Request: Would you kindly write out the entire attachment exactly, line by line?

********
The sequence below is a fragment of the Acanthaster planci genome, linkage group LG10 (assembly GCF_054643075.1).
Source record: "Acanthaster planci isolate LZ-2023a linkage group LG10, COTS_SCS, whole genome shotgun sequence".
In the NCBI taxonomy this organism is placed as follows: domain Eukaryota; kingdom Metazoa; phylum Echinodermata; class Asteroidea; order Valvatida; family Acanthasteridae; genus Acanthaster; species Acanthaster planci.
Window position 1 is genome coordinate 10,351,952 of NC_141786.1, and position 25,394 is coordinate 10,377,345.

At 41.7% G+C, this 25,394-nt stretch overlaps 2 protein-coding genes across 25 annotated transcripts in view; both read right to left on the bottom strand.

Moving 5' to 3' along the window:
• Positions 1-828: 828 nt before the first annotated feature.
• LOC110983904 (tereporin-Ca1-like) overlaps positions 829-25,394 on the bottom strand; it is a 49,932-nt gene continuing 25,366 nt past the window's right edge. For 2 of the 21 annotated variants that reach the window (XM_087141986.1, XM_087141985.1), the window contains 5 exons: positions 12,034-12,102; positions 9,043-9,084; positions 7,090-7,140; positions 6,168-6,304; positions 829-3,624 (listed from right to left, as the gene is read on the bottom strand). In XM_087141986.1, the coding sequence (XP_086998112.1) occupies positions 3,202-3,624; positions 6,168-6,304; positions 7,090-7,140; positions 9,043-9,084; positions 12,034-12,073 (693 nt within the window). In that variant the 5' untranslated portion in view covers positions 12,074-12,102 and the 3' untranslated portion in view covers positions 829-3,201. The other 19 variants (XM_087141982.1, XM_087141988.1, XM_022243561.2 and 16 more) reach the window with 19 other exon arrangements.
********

The sequence below is a fragment of the Acanthaster planci genome, linkage group LG10 (assembly GCF_054643075.1).
Source record: "Acanthaster planci isolate LZ-2023a linkage group LG10, COTS_SCS, whole genome shotgun sequence".
In the NCBI taxonomy this organism is placed as follows: domain Eukaryota; kingdom Metazoa; phylum Echinodermata; class Asteroidea; order Valvatida; family Acanthasteridae; genus Acanthaster; species Acanthaster planci.
Window position 1 is genome coordinate 10,351,952 of NC_141786.1, and position 25,394 is coordinate 10,377,345.

At 41.7% G+C, this 25,394-nt stretch overlaps 2 protein-coding genes across 25 annotated transcripts in view; both read right to left on the bottom strand.

Moving 5' to 3' along the window:
• Positions 1-828: 828 nt before the first annotated feature.
• LOC110983904 (tereporin-Ca1-like) overlaps positions 829-25,394 on the bottom strand; it is a 49,932-nt gene continuing 25,366 nt past the window's right edge. For 2 of the 21 annotated variants that reach the window (XM_087141986.1, XM_087141985.1), the window contains 5 exons: positions 12,034-12,102; positions 9,043-9,084; positions 7,090-7,140; positions 6,168-6,304; positions 829-3,624 (listed from right to left, as the gene is read on the bottom strand). In XM_087141986.1, the coding sequence (XP_086998112.1) occupies positions 3,202-3,624; positions 6,168-6,304; positions 7,090-7,140; positions 9,043-9,084; positions 12,034-12,073 (693 nt within the window). In that variant the 5' untranslated portion in view covers positions 12,074-12,102 and the 3' untranslated portion in view covers positions 829-3,201. The other 19 variants (XM_087141982.1, XM_087141988.1, XM_022243561.2 and 16 more) reach the window with 19 other exon arrangements.